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Thread: Overhauling Mesa's GLSL Compiler Performance

  1. #1
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    Default Overhauling Mesa's GLSL Compiler Performance

    Phoronix: Overhauling Mesa's GLSL Compiler Performance

    We like hearing about performance improvements for Linux and also Linux graphics in general, but when there's something about performance improvements for Linux graphics, it certainly gets us excited and garners our interest. This time we get to report on work being done to Mesa's GLSL compiler, which is now running drastically faster in a branch of Mesa that will be published in about a week. Intel's Ian Romanick has been working on optimizing GLSL IR and reworking the assembly shader (among other things) after ditching his efforts to write a new GLSL compiler, but VMware's Michal Krol has been rewriting the GLSL compiler pre-processor for Mesa as a step towards improving the GL Shading Language support and making it easier to strap in a new syntax parser in the future. Once Michal wrote the new pre-processor, the existing syntax parser ended up being a huge bottleneck, and while Ian was going to be writing a new syntax parser, Michal ended up writing a new simple one...

    http://www.phoronix.com/vr.php?view=NzcwMA

  2. #2
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    Is this the long awaited 3D improvement or not?

  3. #3
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    i wonder how does it translate to normal usage numbers.

  4. #4
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    With these improvements, shaders can be compiled faster, they do not magically compile into faster code. As most shaders are precompiled when the scene loads, you could expect games load times to go down, but usually the rendering speed should stay the same.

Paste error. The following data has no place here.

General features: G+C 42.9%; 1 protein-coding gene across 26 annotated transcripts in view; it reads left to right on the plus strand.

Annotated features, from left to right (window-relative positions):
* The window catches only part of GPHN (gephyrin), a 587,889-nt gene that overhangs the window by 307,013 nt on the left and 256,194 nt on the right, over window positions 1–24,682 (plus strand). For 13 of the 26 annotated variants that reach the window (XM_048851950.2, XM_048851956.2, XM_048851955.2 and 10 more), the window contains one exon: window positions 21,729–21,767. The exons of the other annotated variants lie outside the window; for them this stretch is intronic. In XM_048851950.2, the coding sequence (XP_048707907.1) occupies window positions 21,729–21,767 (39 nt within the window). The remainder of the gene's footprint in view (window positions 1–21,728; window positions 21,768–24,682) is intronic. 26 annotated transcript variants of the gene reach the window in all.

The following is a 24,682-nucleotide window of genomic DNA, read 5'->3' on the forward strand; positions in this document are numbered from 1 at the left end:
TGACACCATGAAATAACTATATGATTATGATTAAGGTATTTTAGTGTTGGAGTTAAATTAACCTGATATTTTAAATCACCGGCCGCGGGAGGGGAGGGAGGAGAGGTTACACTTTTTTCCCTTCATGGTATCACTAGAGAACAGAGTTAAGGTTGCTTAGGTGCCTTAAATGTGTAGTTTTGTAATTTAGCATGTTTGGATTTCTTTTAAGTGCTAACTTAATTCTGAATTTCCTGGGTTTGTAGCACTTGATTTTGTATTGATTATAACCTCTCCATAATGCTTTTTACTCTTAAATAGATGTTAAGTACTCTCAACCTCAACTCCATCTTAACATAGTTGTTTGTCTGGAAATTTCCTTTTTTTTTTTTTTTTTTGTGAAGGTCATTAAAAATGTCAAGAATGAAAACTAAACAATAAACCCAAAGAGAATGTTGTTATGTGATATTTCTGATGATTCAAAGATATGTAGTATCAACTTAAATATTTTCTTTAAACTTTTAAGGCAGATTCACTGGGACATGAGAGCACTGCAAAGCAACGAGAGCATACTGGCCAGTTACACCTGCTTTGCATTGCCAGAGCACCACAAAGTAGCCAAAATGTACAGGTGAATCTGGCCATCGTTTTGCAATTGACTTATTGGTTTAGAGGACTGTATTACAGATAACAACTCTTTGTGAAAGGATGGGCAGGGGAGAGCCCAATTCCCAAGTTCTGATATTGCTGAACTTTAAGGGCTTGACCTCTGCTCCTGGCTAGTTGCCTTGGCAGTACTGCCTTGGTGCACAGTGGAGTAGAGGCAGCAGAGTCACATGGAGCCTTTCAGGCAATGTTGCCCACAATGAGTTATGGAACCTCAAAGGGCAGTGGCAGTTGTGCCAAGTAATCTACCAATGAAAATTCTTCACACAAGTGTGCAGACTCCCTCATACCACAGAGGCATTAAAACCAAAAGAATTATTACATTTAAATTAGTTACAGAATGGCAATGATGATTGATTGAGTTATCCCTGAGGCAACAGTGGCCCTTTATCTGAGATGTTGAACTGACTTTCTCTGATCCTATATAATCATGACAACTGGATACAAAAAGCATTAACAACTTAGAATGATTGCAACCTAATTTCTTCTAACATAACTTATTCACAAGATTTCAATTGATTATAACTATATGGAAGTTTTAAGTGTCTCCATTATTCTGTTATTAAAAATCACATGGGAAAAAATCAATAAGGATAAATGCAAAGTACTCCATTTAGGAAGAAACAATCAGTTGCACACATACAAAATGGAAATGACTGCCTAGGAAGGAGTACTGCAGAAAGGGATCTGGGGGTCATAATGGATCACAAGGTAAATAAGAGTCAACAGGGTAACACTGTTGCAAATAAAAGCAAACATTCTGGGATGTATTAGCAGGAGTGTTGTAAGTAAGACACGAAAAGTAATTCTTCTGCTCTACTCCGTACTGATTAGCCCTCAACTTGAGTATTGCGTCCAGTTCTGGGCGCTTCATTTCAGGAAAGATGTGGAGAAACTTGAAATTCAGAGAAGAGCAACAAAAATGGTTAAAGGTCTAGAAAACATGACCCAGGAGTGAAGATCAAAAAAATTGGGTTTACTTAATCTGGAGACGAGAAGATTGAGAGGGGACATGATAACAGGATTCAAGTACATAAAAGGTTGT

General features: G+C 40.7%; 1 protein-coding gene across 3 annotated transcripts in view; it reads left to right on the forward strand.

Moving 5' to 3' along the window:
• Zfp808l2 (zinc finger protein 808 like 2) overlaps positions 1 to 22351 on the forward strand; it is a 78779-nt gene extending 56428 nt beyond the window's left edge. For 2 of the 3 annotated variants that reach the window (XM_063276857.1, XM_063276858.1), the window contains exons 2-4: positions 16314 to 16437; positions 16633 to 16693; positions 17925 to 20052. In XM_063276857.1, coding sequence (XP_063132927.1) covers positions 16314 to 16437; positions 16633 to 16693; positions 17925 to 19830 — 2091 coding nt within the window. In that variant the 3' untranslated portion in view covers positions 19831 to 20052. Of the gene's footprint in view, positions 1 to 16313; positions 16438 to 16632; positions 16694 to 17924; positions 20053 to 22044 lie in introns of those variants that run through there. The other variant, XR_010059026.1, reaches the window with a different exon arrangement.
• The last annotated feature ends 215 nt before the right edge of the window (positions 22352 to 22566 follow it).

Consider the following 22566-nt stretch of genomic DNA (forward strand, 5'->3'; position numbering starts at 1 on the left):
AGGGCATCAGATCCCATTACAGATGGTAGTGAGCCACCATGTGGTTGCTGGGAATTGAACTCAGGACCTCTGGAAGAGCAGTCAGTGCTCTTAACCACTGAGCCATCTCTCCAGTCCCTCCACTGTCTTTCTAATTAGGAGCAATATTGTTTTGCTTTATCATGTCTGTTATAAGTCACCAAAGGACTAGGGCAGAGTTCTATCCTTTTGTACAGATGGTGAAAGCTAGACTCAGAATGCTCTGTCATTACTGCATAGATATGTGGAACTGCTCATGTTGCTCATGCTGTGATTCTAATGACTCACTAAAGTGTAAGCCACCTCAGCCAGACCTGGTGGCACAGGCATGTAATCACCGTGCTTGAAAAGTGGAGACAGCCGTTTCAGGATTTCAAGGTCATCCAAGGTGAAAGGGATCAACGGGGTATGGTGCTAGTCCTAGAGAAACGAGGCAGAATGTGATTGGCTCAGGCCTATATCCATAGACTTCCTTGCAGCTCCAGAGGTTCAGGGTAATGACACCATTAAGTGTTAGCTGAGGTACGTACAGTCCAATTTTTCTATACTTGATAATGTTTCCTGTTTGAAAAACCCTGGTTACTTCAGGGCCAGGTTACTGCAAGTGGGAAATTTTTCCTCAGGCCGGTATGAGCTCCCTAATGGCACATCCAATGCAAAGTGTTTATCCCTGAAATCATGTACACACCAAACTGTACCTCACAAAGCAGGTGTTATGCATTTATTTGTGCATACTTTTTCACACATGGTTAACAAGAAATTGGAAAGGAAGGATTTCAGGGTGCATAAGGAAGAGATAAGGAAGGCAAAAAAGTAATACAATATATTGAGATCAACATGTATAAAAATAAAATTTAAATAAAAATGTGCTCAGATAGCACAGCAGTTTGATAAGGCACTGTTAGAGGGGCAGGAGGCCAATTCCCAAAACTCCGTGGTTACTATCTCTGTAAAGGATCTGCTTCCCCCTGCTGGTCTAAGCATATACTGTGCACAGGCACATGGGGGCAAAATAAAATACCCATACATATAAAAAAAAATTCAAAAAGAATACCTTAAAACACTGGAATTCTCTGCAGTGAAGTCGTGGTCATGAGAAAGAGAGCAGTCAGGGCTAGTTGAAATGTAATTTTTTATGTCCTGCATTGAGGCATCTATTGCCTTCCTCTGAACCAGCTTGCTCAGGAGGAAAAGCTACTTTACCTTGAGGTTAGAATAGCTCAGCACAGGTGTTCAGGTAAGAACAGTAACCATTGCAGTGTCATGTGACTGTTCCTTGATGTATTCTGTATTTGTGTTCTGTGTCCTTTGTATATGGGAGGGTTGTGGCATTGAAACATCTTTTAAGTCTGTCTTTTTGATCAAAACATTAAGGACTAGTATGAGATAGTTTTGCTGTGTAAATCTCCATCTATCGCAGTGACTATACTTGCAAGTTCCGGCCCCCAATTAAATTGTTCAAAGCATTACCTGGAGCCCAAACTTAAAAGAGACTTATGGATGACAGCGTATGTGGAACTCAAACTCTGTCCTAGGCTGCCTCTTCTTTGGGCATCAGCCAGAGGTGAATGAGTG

5. #5
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    boring... (sorry)

  6. #6
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    Quote Originally Posted by rohcQaH View Post
    With these improvements, shaders can be compiled faster, they do not magically compile into faster code. As most shaders are precompiled when the scene loads, you could expect games load times to go down, but usually the rendering speed should stay the same.
    Yeah, I too thought that the speedups were related to output shader code and not to the compilers itself, until I read the ml.

    So yes, interesting, but not really groundbreaking.

  7. #7
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    Is this JIT compiling? If so the the FPS would skyrocket...

  8. #8
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    It's still an impressive and useful improvement, some games just took too long to load, so you could tell something wasn't quite right...

  9. #9
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    So what's this glsl-compiler actually good for?
    AFAIK there's no mesa driver which actually supports glsl anyway? Except maybe the latest intels.
    I still don't understand what is the missing piece for glsl on radeon-cards. Gallium3d seems to be coming along quite well, but from what I gathered in the last gallium3d-threads it's not actually going to give us glsl automagically.

  10. #10
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    I believe the missing piece for GLSL is driver support for some additional Mesa/TGSI IL instructions including things like flow control, plus the usual heap of testing and tweaking. The Mesa compiler processes application shader code into IL and passes that to the driver, which then compiles it again into native hardware instructions.

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